The meeting took place on the heels of an encounter in June 2013 between Chinese President Xi and Korean President Park. Geun Jae Lee, head of the Korean delegation and Director-General of the R&D Policy Bureau of MSIP, underlined the meaningfulness of JCM-1 meeting in this context, expressing his confidence in the contribution of the two countries to ITER Project and fusion energy commercialization.

"This was a milestone meeting," said Luo Delong, acting head of the Chinese Domestic Agency, "one which I am sure will encourage stronger cooperation and further the relationship between our two countries."

Kijung Jung, head of the Korean Domestic Agency, emphasized the longtime friendship between the two countries in working toward fusion energy development and shared his belief that they would play an important role in the success of ITER Project.

The next bilateral meeting should take place in July 2014 in Korea.

The Korean Domestic Agency is housed on the fourth and fifth floors of the brand-new National Fusion Research Institute Headquarters.
After two years of construction, the National Fusion Research Institute headquarters building is ready for occupation. All staff members of the Korean Domestic Agency (ITER Korea) moved to the new headquarters on 30 August.

The brand-new building has state-of-the-art facilities such as video conference rooms, an audio-visual classroom, a public relations centre, a fitness centre and tea rooms. The new amenities enable the staff to carry out their work in a convenient, well-equipped and comfortable environment. The 20,000-square-metre building consists of six floors of office space and two levels of parking in the basement. ITER Korea is located on the fourth and fifth floors.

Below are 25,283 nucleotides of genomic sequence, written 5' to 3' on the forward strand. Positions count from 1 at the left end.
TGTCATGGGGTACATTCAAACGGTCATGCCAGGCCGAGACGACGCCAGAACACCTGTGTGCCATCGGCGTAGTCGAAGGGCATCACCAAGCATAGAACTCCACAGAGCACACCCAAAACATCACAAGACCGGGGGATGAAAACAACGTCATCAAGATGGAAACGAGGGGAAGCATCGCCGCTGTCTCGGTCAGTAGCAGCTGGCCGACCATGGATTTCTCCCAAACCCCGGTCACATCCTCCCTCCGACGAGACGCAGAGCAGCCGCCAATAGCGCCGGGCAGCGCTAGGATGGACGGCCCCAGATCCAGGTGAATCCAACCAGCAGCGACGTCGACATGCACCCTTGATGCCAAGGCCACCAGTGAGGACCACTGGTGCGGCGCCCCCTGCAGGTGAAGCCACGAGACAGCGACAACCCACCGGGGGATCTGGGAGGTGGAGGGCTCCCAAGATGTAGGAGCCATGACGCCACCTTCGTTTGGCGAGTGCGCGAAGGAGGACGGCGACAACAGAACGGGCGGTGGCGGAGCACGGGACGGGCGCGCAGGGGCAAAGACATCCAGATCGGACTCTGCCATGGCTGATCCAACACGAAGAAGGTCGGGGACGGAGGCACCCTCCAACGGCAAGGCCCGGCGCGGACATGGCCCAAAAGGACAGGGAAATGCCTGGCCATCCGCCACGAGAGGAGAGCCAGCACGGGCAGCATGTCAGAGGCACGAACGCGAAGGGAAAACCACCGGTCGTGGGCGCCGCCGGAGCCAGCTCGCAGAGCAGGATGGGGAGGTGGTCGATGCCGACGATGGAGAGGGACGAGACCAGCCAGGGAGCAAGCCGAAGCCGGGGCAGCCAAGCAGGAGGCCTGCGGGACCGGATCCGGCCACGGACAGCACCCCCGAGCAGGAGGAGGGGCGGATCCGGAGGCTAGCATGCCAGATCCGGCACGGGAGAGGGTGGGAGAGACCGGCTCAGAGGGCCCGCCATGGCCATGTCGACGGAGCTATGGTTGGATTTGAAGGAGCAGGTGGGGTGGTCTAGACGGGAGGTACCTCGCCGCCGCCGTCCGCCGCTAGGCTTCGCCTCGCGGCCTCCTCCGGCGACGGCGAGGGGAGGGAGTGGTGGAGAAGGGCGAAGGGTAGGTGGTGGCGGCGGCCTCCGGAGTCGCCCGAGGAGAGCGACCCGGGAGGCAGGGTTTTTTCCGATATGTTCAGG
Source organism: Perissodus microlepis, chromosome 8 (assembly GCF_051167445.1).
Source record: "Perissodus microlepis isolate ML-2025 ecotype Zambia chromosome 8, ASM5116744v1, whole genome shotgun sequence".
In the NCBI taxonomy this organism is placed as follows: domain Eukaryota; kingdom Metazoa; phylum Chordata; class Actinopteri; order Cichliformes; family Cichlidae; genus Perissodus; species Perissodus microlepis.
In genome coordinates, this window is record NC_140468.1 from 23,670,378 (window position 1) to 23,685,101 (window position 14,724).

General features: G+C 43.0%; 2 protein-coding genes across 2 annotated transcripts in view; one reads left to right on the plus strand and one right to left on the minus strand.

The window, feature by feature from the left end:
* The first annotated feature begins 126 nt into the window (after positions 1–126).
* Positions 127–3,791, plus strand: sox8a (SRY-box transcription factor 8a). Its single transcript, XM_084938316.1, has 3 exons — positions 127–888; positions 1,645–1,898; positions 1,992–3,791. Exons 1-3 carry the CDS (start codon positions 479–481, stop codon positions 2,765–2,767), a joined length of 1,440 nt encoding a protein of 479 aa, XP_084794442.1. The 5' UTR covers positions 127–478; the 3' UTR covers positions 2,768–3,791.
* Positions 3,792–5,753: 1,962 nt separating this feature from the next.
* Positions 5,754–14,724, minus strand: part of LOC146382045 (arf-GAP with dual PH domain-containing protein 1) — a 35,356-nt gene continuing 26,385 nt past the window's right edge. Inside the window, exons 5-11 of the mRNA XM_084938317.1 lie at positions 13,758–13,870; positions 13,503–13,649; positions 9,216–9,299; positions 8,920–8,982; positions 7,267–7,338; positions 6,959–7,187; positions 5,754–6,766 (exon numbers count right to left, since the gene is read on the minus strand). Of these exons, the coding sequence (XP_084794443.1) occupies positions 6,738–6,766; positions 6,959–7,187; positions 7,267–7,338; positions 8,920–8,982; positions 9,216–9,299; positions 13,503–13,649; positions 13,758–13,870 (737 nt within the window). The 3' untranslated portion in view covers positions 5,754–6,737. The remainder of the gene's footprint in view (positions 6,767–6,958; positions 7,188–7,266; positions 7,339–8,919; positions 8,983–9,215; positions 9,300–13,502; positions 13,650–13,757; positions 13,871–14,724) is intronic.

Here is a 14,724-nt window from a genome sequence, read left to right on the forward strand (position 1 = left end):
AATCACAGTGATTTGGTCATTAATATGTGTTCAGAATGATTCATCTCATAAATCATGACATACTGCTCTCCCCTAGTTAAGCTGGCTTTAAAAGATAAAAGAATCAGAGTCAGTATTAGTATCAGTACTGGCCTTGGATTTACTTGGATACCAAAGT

The official inauguration ceremony will be held on the 30 September, with government officials and other distinguished guests in attendance.

"This is a big milestone for ITER Korea," announced the Domestic Agency Head, Kijung Jung. "This important step forward will allow us to implement our contributions to the ITER Project in a more efficient work environment."

The model of the central solenoid, developed by the US Domestic Agency on the basis of functional specifications provided by the ITER Organization, reflects the final design proposed by the US after feedback from industry and manufacturing trials.
There is a procedure for everything ... and certainly more than one when it comes to building the world's largest fusion device. One of the procedures established within the ITER Organization is the Model Approval Meeting (MAM), in which the design descriptions for critical components pass the final check before they are turned into hardware.